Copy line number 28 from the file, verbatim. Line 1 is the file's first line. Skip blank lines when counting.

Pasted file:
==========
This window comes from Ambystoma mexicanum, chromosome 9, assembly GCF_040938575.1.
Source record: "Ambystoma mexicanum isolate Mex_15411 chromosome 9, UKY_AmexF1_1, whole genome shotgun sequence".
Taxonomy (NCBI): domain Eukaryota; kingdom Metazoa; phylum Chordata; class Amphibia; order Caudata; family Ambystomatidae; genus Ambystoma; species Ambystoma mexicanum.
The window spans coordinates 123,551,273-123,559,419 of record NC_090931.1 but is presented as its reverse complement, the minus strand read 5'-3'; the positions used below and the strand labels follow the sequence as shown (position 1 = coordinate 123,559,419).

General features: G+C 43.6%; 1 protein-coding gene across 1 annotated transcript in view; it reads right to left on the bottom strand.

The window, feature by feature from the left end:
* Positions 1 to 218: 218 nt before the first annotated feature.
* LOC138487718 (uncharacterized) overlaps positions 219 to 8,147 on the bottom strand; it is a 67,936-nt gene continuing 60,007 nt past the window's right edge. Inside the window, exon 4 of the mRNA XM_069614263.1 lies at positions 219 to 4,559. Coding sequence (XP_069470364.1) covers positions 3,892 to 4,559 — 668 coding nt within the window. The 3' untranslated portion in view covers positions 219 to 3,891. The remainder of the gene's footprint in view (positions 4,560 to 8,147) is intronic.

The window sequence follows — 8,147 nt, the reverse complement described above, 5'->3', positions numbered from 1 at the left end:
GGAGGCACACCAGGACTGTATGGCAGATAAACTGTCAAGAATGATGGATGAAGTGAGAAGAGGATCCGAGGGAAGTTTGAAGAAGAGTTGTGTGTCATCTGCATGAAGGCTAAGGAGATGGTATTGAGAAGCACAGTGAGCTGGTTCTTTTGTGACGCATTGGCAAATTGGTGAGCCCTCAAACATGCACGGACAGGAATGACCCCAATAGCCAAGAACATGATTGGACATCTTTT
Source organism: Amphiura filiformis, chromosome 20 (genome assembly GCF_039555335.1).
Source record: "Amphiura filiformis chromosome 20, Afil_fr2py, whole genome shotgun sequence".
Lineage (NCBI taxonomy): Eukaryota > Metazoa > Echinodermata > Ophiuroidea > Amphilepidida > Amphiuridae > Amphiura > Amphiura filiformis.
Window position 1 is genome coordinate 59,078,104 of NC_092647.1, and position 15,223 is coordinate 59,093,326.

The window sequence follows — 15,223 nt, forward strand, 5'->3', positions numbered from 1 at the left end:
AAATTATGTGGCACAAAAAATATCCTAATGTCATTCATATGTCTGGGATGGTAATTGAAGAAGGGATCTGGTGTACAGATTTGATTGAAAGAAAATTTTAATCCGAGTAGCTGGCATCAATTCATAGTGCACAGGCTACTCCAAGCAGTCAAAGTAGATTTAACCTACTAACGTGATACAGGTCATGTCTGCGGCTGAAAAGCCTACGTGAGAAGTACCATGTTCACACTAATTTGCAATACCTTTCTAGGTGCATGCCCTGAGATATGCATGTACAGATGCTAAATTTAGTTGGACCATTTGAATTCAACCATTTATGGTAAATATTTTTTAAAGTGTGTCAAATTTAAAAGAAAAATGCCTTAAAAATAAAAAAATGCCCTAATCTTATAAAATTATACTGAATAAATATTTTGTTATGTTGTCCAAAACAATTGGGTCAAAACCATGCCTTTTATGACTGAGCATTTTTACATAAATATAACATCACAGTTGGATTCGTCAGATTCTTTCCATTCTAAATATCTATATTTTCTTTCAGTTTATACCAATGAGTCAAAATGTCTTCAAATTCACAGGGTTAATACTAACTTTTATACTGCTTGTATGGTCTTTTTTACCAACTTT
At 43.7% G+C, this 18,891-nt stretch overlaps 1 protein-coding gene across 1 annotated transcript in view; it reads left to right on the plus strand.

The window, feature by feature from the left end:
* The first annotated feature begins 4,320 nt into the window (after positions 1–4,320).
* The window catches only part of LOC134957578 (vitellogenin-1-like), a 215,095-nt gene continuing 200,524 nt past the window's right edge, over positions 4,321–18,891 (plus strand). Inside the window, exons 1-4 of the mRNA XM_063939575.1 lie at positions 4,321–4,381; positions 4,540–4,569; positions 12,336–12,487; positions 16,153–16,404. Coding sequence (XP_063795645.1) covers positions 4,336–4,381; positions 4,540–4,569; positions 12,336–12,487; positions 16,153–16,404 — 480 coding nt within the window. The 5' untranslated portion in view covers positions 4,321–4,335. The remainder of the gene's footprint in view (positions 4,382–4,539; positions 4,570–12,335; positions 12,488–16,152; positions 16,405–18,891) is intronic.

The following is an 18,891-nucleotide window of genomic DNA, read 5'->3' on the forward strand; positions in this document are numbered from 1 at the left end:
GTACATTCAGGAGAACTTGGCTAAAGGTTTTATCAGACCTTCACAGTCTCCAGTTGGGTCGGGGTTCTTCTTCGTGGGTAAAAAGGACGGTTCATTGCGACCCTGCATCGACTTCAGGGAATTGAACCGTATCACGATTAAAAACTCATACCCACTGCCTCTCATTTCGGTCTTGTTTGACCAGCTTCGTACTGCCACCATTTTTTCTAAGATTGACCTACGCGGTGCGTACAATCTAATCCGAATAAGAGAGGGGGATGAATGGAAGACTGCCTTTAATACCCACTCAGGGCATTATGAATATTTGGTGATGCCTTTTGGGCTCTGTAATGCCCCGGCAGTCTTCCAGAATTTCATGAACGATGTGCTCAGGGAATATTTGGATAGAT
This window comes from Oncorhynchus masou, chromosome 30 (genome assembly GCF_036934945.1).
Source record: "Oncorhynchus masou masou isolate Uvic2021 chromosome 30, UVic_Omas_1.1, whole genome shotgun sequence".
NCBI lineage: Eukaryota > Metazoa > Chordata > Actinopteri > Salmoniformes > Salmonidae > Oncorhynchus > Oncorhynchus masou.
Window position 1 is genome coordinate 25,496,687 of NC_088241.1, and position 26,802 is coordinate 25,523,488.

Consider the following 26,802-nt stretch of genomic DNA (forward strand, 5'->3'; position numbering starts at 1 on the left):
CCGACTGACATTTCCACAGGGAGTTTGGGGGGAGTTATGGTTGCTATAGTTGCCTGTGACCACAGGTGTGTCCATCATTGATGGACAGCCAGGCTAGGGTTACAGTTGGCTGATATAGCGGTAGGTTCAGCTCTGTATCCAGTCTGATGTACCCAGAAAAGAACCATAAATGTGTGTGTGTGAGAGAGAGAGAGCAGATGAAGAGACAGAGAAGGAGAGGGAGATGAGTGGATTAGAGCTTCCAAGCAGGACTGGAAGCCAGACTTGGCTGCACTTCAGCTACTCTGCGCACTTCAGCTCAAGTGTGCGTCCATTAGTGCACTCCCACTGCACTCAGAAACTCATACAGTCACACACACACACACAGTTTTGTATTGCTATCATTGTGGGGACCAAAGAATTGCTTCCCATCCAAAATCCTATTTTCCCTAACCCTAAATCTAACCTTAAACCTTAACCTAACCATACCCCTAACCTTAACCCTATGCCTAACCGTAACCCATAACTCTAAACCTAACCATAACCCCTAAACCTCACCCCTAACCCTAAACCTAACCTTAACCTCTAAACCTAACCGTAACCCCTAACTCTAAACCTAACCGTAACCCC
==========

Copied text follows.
CCGACTGACATTTCCACAGGGAGTTTGGGGGGAGTTATGGTTGCTATAGTTGCCTGTGACCACAGGTGTGTCCATCATTGATGGACAGCCAGGCTAGGGTTACAGTTGGCTGATATAGCGGTAGGTTCAGCTCTGTATCCAGTCTGATGTACCCAGAAAAGAACCATAAATGTGTGTGTGTGAGAGAGAGAGAGCAGATGAAGAGACAGAGAAGGAGAGGGAGATGAGTGGATTAGAGCTTCCAAGCAGGACTGGAAGCCAGACTTGGCTGCACTTCAGCTACTCTGCGCACTTCAGCTCAAGTGTGCGTCCATTAGTGCACTCCCACTGCACTCAGAAACTCATACAGTCACACACACACACACAGTTTTGTATTGCTATCATTGTGGGGACCAAAGAATTGCTTCCCATCCAAAATCCTATTTTCCCTAACCCTAAATCTAACCTTAAACCTTAACCTAACCATACCCCTAACCTTAACCCTATGCCTAACCGTAACCCATAACTCTAAACCTAACCATAACCCCTAAACCTCACCCCTAACCCTAAACCTAACCTTAACCTCTAAACCTAACCGTAACCCCTAACTCTAAACCTAACCGTAACCCC